The Spark

the Voice of
The Communist League of Revolutionary Workers–Internationalist

“The emancipation of the working class will only be achieved by the working class itself.”
— Karl Marx

D.C. Streetcars:
Mass Transit Goes off the Rails

Apr 25, 2022

Sixty years ago in 1962, the last streetcars were removed from service in Washington, D.C., as in many cities across the country. Streetcars had served D.C. for 100 years.

Also called trolleys, streetcars were the form of mass transit that developed with the growth of many cities in this and other countries. Streetcars were short electric trains, one or two cars each. They ran very frequently, as often as every other minute. They had many intersecting east-west and north-south routes, making it relatively simple to travel across town.

Then the automobile industry arose. Cities were pressured to replace streetcars with buses and to reduce the overall service provided. This forced people to buy cars to get around.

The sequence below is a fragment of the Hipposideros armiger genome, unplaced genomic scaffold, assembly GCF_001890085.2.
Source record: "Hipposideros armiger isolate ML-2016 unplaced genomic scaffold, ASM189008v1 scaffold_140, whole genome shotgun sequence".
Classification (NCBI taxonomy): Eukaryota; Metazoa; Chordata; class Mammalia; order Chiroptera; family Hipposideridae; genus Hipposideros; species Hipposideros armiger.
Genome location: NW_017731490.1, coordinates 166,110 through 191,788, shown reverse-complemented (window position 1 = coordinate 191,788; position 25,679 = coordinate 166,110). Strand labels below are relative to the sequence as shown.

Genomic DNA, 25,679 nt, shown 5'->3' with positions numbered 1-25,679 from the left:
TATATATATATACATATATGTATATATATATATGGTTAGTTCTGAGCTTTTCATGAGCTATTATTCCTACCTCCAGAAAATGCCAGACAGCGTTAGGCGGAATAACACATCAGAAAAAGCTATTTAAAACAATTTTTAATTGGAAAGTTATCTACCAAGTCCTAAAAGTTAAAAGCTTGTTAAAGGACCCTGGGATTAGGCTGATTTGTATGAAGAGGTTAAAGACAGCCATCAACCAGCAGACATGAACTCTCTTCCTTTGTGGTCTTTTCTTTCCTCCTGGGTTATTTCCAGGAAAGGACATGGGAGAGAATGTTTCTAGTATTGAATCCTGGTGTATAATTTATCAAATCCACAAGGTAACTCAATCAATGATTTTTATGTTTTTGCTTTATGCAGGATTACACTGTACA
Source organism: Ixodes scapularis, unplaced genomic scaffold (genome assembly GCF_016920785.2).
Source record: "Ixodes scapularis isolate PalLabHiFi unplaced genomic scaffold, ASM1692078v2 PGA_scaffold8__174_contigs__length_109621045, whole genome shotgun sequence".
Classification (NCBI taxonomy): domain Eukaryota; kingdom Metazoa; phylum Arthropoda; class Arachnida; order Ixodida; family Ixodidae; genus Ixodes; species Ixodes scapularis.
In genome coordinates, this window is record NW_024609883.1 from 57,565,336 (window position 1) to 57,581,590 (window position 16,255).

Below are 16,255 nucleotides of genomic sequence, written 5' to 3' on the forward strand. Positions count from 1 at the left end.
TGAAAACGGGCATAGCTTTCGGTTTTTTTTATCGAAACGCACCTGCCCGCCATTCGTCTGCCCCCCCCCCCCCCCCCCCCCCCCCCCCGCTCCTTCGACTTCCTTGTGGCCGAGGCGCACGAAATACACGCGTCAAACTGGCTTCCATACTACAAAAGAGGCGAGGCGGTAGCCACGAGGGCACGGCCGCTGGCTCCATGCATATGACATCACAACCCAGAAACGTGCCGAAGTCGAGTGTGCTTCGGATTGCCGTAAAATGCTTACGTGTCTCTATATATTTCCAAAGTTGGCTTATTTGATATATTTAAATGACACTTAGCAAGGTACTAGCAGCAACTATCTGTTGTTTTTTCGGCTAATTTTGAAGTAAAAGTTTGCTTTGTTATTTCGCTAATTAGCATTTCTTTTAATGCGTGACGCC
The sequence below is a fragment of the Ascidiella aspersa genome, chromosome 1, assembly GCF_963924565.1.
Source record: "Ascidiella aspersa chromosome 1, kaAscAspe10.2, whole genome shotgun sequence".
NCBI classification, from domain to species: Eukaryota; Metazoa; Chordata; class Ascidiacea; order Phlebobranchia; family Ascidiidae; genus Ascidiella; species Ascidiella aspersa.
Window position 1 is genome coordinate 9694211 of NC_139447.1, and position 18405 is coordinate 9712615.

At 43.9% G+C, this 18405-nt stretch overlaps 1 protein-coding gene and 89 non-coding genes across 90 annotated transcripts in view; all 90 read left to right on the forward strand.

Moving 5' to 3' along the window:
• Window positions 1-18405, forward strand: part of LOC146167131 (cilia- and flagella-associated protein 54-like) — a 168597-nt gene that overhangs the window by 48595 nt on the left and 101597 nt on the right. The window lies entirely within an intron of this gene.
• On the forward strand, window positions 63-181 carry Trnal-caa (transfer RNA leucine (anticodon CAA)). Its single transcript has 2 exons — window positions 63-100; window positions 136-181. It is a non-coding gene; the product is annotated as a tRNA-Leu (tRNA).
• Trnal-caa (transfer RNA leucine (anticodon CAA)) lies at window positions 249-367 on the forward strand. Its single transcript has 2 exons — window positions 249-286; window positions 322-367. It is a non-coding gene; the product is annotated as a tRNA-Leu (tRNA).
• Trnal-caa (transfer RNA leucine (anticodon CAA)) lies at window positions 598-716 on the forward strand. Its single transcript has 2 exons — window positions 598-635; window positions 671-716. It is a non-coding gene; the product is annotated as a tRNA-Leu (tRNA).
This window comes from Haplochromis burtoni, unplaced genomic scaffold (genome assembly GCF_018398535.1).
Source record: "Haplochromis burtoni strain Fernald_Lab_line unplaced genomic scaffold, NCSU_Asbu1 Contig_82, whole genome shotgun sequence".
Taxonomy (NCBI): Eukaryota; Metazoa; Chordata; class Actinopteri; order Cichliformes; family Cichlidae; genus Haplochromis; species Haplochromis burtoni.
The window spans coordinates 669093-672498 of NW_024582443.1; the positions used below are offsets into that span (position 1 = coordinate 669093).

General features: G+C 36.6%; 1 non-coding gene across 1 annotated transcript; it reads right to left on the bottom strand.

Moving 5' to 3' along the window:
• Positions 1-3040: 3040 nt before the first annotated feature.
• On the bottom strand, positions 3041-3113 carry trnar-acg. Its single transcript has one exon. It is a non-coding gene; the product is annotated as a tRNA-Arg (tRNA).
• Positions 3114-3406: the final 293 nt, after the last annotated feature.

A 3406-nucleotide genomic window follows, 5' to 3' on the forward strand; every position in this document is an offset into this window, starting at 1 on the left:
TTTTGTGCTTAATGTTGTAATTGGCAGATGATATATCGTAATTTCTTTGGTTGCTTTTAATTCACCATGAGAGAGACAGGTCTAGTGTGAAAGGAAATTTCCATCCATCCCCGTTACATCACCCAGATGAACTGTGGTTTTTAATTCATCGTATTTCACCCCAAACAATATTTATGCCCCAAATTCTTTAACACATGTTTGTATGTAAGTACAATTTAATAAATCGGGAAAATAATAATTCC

It’s exactly what happened in Washington, D.C.—with the twist that the federal government was convinced to help fund a monumental but completely inadequate subway system in the 1970s. The subway lines now total 106 miles of track in D.C. and the suburbs. But the streetcars at their height in 1946 ran on 100 miles of track in D.C. alone, plus another 100 miles in the suburbs. And the streetcars provided nearly 400 million rides per year, almost twice as many as the subway was carrying before Covid. As for buses, in 1946 they provided nearly 200 million rides per year, while buses before Covid provided basically half that. The missing riders? Stuck in traffic, stressed about paying for car loans and gas!

Today, big corporations and their governments are pushing electric cars. What about electric mass transit systems?!